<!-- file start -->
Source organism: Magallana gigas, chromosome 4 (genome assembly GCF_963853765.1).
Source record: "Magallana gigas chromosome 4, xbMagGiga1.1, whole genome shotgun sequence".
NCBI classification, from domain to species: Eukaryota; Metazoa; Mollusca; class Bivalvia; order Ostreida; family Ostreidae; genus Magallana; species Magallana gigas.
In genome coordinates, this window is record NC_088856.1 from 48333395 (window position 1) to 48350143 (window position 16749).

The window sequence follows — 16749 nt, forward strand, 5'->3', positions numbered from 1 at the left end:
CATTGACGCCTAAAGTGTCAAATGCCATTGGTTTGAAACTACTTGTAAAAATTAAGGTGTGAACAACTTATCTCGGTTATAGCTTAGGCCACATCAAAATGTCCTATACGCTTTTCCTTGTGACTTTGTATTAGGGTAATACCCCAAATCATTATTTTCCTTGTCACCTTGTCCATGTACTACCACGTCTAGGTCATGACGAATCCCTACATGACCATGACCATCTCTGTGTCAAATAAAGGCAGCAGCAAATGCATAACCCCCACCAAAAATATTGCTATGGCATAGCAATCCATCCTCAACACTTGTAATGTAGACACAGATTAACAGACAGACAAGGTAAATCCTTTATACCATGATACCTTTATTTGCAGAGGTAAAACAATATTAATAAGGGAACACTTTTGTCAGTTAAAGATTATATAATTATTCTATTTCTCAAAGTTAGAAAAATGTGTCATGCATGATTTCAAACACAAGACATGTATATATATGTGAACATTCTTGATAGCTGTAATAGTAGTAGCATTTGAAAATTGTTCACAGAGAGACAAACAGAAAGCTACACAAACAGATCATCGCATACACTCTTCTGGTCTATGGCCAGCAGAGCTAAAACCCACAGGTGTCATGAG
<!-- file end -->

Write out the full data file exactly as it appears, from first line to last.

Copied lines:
Source organism: Magallana gigas, chromosome 4 (genome assembly GCF_963853765.1).
Source record: "Magallana gigas chromosome 4, xbMagGiga1.1, whole genome shotgun sequence".
NCBI classification, from domain to species: Eukaryota; Metazoa; Mollusca; class Bivalvia; order Ostreida; family Ostreidae; genus Magallana; species Magallana gigas.
In genome coordinates, this window is record NC_088856.1 from 48333395 (window position 1) to 48350143 (window position 16749).

The window sequence follows — 16749 nt, forward strand, 5'->3', positions numbered from 1 at the left end:
CATTGACGCCTAAAGTGTCAAATGCCATTGGTTTGAAACTACTTGTAAAAATTAAGGTGTGAACAACTTATCTCGGTTATAGCTTAGGCCACATCAAAATGTCCTATACGCTTTTCCTTGTGACTTTGTATTAGGGTAATACCCCAAATCATTATTTTCCTTGTCACCTTGTCCATGTACTACCACGTCTAGGTCATGACGAATCCCTACATGACCATGACCATCTCTGTGTCAAATAAAGGCAGCAGCAAATGCATAACCCCCACCAAAAATATTGCTATGGCATAGCAATCCATCCTCAACACTTGTAATGTAGACACAGATTAACAGACAGACAAGGTAAATCCTTTATACCATGATACCTTTATTTGCAGAGGTAAAACAATATTAATAAGGGAACACTTTTGTCAGTTAAAGATTATATAATTATTCTATTTCTCAAAGTTAGAAAAATGTGTCATGCATGATTTCAAACACAAGACATGTATATATATGTGAACATTCTTGATAGCTGTAATAGTAGTAGCATTTGAAAATTGTTCACAGAGAGACAAACAGAAAGCTACACAAACAGATCATCGCATACACTCTTCTGGTCTATGGCCAGCAGAGCTAAAACCCACAGGTGTCATGAG